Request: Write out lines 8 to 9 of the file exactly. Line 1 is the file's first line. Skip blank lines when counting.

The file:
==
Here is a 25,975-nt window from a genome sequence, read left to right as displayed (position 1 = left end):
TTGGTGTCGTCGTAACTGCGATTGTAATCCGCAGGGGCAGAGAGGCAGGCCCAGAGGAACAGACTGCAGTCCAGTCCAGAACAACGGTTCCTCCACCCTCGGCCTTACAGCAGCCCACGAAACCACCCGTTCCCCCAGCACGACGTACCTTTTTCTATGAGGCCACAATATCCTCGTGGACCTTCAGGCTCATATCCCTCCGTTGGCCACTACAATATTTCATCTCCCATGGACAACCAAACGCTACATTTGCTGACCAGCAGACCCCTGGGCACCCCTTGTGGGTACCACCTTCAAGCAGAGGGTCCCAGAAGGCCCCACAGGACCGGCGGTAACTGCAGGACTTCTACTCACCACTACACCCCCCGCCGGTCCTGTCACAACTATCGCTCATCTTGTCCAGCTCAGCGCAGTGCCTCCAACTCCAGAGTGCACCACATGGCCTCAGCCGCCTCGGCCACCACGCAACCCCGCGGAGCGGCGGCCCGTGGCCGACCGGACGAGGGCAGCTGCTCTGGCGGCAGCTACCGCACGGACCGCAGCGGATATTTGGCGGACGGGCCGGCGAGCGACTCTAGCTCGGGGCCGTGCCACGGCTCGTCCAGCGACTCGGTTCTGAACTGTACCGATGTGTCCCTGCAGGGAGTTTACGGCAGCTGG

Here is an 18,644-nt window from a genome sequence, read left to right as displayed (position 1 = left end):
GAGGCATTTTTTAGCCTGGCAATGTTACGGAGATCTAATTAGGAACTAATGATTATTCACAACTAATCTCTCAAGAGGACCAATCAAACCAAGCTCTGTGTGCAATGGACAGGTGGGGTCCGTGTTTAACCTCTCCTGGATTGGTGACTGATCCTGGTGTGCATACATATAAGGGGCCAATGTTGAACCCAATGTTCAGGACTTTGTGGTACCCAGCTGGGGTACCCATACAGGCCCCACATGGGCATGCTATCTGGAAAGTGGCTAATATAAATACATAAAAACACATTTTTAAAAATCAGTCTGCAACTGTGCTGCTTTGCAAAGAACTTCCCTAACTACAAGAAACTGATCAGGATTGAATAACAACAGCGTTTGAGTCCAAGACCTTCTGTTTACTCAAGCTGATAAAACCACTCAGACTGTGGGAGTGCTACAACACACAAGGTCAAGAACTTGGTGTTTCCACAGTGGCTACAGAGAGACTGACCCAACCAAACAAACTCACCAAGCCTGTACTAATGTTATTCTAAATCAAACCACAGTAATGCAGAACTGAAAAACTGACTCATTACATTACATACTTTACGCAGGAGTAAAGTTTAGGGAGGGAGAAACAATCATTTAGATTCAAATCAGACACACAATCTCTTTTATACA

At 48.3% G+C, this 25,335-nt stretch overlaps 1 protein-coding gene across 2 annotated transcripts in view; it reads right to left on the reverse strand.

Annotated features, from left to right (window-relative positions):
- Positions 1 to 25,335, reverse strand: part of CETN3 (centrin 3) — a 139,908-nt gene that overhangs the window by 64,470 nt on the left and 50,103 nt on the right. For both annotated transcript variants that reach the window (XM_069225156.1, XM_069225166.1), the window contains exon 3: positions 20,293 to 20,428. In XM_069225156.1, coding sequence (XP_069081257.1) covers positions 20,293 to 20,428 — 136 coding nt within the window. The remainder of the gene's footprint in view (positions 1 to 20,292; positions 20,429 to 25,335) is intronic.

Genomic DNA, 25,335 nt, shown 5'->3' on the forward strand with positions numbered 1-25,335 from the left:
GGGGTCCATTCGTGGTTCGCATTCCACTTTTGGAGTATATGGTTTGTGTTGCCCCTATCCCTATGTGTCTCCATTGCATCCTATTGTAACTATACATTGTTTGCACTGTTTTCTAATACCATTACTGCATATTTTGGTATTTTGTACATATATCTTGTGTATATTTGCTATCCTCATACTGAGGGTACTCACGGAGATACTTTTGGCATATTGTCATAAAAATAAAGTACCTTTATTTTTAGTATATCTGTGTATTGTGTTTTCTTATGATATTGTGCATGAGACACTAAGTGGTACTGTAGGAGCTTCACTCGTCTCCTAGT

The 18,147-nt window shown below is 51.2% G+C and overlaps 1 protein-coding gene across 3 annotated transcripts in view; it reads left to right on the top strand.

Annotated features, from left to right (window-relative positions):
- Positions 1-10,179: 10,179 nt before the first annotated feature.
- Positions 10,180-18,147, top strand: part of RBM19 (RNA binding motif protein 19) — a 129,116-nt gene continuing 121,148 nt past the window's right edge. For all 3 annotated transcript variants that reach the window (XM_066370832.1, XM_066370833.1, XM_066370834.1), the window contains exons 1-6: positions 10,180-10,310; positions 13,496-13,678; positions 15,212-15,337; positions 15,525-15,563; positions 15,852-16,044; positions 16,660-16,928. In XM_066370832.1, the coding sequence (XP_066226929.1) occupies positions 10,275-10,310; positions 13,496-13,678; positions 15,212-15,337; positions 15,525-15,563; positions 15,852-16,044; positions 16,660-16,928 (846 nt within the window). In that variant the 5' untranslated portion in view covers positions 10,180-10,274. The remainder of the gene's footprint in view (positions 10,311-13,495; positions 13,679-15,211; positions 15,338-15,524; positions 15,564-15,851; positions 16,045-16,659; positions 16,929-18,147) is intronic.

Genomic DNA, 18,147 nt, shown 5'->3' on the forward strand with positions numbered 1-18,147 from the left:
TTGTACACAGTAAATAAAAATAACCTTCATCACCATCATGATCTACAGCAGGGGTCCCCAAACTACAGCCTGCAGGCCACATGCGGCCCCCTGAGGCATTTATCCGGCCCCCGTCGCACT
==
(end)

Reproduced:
Genomic DNA, 25,335 nt, shown 5'->3' on the forward strand with positions numbered 1-25,335 from the left:
GGGGTCCATTCGTGGTTCGCATTCCACTTTTGGAGTATATGGTTTGTGTTGCCCCTATCCCTATGTGTCTCCATTGCATCCTATTGTAACTATACATTGTTTGCACTGTTTTCTAATACCATTACTGCATATTTTGGTATTTTGTACATATATCTTGTGTATATTTGCTATCCTCATACTGAGGGTACTCACGGAGATACTTTTGGCATATTGTCATAAAAATAAAGTACCTTTATTTTTAGTATATCTGTGTATTGTGTTTTCTTATGATATTGTGCATGAGACACTAAGTGGTACTGTAGGAGCTTCACTCGTCTCCTAGT